None of this satisfied the governments of black Africa, which started issuing the ultimatum. If Rhodesia competed they would withdraw. After Kenya and Ethiopia joined in, blacks on the U.S. track team pledged somewhat ambiguously to take a "united stand with our African brothers." American officials, claiming that reporters chasing the story were "molesting and harassing" athletes, urged the German organizers to ban the press from the Olympic Village but later okayed a statement to the IOC asking for a reappraisal of Rhodesia's status. Meanwhile, American, African and Caribbean blacks traveled 65 miles to a pre-Olympic meet in the quiet Bavarian town of Kempten, then staged a dress rehearsal for the Olympics by refusing to compete when the Rhodesians came onto the track.
The press and U.S. officials alike singled out Lee Evans, world-record holder and Olympic champion at 400 meters and a veteran of the turbulent '68 Games, as the ringleader of the American blacks, but Evans preferred the role of soldier to general. "I don't want to make any individual comment," he said. "This is a unity thing." Unity was also the theme of Motsapi Moorosi, the only Olympic athlete from the tiny African kingdom of Lesotho. "I'll be brokenhearted if I can't compete," said the one-man team, who was attracting attention in Munich because of his shaved skull and raspberry-colored kobo, a native shawl. "I've been away from my wife and kids, training, for three months. But I cannot be the only black African to run. If the others go, I must, too."
The pivotal country was Kenya. As the continent's No. 1 athletic power, its withdrawal could easily start a chain reaction, and President Jomo Kenyatta vowed to pull his athletes out if Rhodesia stayed. Kenyatta is a proud, headstrong man. as is the 84-year-old Brundage, who accused the black African governments of "interfering" with their Olympic teams in violation of IOC rules. There the matter stood. The black Africans, through last September's miscalculation, had brought on much of the trouble themselves, but Rhodesia's reversion to colonial status for athletic purposes only could not have been more transparent. As a sports writer for the Rhodesian Herald put it. "You can be sure most of our men don't give a damn about the Union Jack."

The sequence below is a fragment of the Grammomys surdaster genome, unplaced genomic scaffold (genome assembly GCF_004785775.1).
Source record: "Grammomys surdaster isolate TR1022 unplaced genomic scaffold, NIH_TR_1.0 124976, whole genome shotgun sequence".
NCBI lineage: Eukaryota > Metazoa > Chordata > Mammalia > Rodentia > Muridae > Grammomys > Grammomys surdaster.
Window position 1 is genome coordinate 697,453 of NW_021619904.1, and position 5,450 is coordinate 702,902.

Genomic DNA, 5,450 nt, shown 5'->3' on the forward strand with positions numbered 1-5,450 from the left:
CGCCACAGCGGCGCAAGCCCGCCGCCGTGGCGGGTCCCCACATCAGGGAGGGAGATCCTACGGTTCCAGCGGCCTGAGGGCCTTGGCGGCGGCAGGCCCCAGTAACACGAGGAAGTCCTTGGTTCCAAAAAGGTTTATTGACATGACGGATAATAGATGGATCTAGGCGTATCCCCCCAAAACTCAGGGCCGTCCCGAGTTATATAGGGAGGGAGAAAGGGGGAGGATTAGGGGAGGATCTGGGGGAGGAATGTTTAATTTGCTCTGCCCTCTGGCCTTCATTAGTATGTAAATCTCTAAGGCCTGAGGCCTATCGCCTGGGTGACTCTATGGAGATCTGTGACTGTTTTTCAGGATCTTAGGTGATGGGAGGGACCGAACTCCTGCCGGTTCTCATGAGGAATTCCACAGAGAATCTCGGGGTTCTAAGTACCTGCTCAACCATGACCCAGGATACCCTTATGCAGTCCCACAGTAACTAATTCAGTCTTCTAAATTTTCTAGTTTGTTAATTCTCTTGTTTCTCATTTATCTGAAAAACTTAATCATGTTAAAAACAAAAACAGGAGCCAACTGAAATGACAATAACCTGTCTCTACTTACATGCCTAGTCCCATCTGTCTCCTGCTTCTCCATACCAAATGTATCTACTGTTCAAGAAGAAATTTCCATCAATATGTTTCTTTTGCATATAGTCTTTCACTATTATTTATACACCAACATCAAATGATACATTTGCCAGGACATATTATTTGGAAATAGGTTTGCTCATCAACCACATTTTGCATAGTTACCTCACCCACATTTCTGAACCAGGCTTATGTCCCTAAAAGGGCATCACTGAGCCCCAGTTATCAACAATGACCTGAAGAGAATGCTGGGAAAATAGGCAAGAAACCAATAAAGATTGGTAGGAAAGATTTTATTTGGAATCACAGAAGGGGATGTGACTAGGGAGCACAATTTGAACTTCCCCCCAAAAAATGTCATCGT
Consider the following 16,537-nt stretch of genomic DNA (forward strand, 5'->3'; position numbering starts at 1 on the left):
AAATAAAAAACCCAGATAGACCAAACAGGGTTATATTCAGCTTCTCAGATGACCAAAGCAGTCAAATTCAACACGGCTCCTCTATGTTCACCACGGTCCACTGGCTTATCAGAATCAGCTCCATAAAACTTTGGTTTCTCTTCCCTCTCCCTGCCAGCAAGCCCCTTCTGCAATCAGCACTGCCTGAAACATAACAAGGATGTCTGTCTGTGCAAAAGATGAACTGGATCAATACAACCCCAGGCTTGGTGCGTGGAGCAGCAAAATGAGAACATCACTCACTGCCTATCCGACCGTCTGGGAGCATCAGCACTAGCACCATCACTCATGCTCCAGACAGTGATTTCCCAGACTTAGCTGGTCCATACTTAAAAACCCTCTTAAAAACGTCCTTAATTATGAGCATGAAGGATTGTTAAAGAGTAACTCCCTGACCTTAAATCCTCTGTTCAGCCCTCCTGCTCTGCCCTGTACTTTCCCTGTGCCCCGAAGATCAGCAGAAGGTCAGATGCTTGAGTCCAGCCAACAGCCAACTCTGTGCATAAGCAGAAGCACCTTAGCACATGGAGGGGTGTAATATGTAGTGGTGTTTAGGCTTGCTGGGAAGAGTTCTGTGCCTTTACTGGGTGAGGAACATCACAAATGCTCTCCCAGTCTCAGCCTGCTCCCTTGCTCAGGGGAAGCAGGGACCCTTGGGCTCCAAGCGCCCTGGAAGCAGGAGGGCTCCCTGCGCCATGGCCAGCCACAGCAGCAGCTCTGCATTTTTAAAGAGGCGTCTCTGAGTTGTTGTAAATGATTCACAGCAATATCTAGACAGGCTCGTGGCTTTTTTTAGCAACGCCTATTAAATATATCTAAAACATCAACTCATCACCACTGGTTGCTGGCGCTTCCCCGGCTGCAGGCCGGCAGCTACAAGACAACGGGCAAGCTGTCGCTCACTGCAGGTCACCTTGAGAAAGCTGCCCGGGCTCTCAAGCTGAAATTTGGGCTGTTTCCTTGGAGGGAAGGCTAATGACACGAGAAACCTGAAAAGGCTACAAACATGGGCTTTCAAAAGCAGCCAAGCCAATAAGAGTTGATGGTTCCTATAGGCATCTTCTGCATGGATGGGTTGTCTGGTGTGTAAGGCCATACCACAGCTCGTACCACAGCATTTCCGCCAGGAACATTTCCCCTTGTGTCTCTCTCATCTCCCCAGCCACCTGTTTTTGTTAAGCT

A boycott would play havoc with many events, and the competition has enough questions already without the added uncertainty. The Americans, for example, are wondering whether they might be on the upswing at last in sports like water polo, fencing and perhaps even soccer. Conversely, there was concern about sports Americans traditionally dominate. I ears were again being raised that the U.S. basketball team, tall but young, might finally lose a game.
The U.S. and the Soviet Union should win the most medals, as usual, but considering its population—only 17 million—the real Olympic power will almost certainly be East Germany. The prospect that West Germany's elaborate production might wind up as a showcase for its bitterest foe could be embarrassing, but until the 5,000 cloves arc released—and with them the emotions of the multitudes—at Saturday's opening ceremonies, the organizers will have enough other topics to dwell on. Besides fretting about the threatened boycott, German officials were waging a Dirnenkrieg—whore war—to rid Munich of prostitutes during the Games, a campaign that wits said would at least help preserve the amateur character of the Olympics.
Then there is the business of the "new and different Germans." It might have been this preoccupation that caused some M√ºnchner to react as if it were a national disgrace when souvenir hunters began filching Olympic banners. Remorse got to some of the thieves, and one wrote the newspaper Abendzeitung offering to return live stolen banners "with best regards to the Olympic Committee." The note directed police to a locker in Munich's central railroad station, where the flags were found—un-soiled and neatly folded.